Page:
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Bus crash money deposited in court

An attorney for the Washington County Board of Education filed a $700,000 check and a court document last week related to a handful of lawsuits filed from a Sept. 20 school bus crash in Telford.
The “interpleader,” as it is called, is a document asking that the Washington County Circuit Court determine how the $700,000 be distributed among the 39 students on board the school bus that crashed last month.
In all, 26 of those students were transported to area hospitals from the crash scene that day with injuries.
Authorities allege Brenda K. Gray, of Jonesborough, was driving the school bus nearly twice the legal speed limit on the road when it crashed, flipping twice before landing on its side.
Some students suffered serious injuries that required immediate surgery. Many continue to require medical treatment more than a month after the wreck.
Five lawsuits were filed Oct. 15 on behalf of six students who were on board the bus. More lawsuits are expected.
Tennessee law, however, caps the amount of money that can be awarded in this or similar wrecks involving county agencies at $700,000 no matter how many lawsuits are filed. The cap includes medical expenses, which in all likelihood, will exceed $700,000.
Lt. Gov. Ron Ramsey said he was unaware the law considered a crash like the one in Washington County on Sept. 20 as one incident rather than per individual involved.
While the law was put into place to protect taxpayers from a “runaway jury” awarding someone exorbitant amounts of money at the expense of those paying taxes in that community, Ramsey said he felt there might be a need to reexamine the law.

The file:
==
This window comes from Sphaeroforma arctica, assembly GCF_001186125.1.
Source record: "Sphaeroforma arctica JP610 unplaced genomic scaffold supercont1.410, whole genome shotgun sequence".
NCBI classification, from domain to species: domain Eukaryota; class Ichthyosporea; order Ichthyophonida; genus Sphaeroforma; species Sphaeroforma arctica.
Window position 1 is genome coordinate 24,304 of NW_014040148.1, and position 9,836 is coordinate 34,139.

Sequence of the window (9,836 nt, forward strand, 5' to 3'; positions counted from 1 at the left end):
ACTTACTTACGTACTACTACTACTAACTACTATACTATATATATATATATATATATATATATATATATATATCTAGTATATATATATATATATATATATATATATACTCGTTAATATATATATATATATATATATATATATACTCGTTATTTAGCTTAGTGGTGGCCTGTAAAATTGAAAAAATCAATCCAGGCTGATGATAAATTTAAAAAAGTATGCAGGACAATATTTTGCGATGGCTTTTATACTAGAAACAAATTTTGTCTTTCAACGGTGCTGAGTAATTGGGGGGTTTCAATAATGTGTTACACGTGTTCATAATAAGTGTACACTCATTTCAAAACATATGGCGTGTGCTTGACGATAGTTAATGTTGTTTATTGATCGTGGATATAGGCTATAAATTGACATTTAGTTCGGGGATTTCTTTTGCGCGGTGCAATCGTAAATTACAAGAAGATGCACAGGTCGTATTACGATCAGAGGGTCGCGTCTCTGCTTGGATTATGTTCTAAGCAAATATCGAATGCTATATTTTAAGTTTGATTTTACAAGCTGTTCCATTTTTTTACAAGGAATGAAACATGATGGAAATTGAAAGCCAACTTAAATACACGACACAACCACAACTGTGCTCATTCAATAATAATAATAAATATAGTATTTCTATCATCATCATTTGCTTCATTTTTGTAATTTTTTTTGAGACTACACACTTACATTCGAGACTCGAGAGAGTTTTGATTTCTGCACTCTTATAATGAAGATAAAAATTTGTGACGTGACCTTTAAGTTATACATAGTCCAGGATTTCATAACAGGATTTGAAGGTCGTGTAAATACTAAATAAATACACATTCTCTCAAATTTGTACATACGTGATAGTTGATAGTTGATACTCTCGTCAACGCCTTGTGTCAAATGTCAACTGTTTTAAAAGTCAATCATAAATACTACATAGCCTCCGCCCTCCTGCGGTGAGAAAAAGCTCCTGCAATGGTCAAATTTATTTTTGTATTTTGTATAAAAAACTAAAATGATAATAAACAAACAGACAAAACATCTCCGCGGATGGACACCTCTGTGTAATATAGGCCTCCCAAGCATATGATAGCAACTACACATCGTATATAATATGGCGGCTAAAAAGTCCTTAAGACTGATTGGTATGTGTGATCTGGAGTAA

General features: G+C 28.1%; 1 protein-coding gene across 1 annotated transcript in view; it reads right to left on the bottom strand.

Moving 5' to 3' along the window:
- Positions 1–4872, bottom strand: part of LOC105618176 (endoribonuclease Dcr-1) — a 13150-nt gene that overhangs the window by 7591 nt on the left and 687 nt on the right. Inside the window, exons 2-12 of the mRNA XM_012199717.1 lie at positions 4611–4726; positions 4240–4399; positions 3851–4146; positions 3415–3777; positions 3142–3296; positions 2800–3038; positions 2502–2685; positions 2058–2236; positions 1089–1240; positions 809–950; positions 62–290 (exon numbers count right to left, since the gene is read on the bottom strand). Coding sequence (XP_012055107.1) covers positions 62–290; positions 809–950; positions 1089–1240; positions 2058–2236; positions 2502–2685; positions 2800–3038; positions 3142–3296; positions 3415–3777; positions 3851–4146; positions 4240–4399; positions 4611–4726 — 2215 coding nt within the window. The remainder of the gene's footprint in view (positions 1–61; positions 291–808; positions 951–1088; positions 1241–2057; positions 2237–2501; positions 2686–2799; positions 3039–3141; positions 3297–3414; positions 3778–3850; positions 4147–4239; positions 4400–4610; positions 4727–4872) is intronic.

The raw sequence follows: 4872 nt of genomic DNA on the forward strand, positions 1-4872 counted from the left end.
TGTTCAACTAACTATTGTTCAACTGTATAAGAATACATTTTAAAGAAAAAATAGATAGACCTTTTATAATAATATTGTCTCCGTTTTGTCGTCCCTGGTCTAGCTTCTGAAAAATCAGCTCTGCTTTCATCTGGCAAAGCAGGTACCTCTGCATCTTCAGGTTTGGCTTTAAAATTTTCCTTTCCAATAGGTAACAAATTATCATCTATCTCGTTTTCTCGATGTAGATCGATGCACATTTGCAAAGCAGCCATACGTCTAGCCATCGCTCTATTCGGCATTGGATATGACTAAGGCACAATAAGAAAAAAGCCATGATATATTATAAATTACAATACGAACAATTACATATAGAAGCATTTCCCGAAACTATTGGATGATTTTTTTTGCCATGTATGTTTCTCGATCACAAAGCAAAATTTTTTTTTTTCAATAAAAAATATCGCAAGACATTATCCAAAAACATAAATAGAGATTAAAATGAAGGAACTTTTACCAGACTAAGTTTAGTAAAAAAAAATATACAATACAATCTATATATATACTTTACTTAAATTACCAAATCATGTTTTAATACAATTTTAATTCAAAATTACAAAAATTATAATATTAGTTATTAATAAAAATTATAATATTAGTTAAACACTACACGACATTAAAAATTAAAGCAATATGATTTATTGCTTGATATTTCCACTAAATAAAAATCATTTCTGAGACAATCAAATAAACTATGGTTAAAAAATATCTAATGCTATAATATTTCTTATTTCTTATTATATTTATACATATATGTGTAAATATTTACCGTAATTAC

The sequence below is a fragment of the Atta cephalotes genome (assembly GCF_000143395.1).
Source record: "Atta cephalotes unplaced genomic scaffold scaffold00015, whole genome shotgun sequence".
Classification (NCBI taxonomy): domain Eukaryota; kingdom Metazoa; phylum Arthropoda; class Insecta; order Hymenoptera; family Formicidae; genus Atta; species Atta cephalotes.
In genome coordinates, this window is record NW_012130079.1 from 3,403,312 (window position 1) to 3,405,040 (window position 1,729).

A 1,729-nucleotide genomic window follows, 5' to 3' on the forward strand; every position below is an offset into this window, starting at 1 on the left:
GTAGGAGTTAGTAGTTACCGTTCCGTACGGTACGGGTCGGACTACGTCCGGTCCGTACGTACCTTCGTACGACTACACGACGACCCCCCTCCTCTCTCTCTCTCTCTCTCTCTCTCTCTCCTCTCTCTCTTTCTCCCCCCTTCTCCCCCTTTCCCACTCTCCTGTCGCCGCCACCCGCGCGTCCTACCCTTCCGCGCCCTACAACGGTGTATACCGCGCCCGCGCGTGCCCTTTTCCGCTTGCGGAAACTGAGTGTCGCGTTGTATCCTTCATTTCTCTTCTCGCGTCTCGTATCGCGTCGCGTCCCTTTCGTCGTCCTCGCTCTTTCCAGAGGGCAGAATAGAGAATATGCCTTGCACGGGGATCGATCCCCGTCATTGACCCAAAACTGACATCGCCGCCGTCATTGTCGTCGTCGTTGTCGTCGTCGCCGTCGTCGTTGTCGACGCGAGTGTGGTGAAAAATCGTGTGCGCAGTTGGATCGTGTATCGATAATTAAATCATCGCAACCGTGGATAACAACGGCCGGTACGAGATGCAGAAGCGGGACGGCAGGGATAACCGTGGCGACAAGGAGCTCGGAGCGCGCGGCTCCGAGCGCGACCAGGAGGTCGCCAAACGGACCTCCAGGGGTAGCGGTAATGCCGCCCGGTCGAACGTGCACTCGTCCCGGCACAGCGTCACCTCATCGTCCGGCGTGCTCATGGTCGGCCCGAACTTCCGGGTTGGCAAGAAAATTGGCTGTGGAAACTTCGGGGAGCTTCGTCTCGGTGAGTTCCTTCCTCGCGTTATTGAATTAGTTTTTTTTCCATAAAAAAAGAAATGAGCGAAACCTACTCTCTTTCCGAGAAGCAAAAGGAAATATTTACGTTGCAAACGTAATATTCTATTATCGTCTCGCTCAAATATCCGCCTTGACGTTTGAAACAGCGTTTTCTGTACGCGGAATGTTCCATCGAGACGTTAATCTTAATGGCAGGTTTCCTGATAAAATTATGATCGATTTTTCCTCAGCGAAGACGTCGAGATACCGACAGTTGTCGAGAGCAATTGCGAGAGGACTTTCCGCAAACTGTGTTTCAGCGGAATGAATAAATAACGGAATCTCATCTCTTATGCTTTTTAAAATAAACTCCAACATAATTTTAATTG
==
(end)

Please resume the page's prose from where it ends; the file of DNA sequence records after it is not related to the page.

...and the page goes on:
“There may be somewhere we can come back in and compromise,” Ramsey said. “It is taxpayer money we are talking about here, but normally $700,000 is going to cover one event. On an incident like this, there may be somewhere where the law needs to be addressed.”
Even if the crash prompts a change in law, it is not retroactive, meaning the students involved in the bus wreck would not be eligible to receive any additional compensation.
However, Ramsey said he would be willing to work with State Sen. Rusty Crowe, who represents the area, to find a way to help the children involved and their families.
“I’d be more than happy to work with him to make sure nobody is out any money,” Ramsey said. ”I would be more than willing to look at what it would take to get their medical bills paid.”
Washington County Board of Education attorney Earl Booze filed the interpleader on Oct. 23. It was an expected move as Booze previously said this is the way he would recommend the cases proceed.
The check was issued by Tennessee Risk Management Trust, the organization that covers liability for the operation of school buses by employees of the school system.
It is now up to a judge in Washington County Circuit Court to decide how to distribute the $700,000. The school system has asked that, “in the interest of fairness,” the court appoint a special master or authorized officer of the court to administer the claims process.
The Board of Education is subject to multiple claims and lawsuits from the minor children that were on the bus as well as claims by their parents or legal guardians. The request is that all those claims, including any that have yet to be filed, be consolidated with this interpleader for a “proper and just adjudication.”
The $700,000 will remain in an interest-bearing account pending the resolution of the various claims. In previous interviews, Booze said he suspects the case could go on for several years.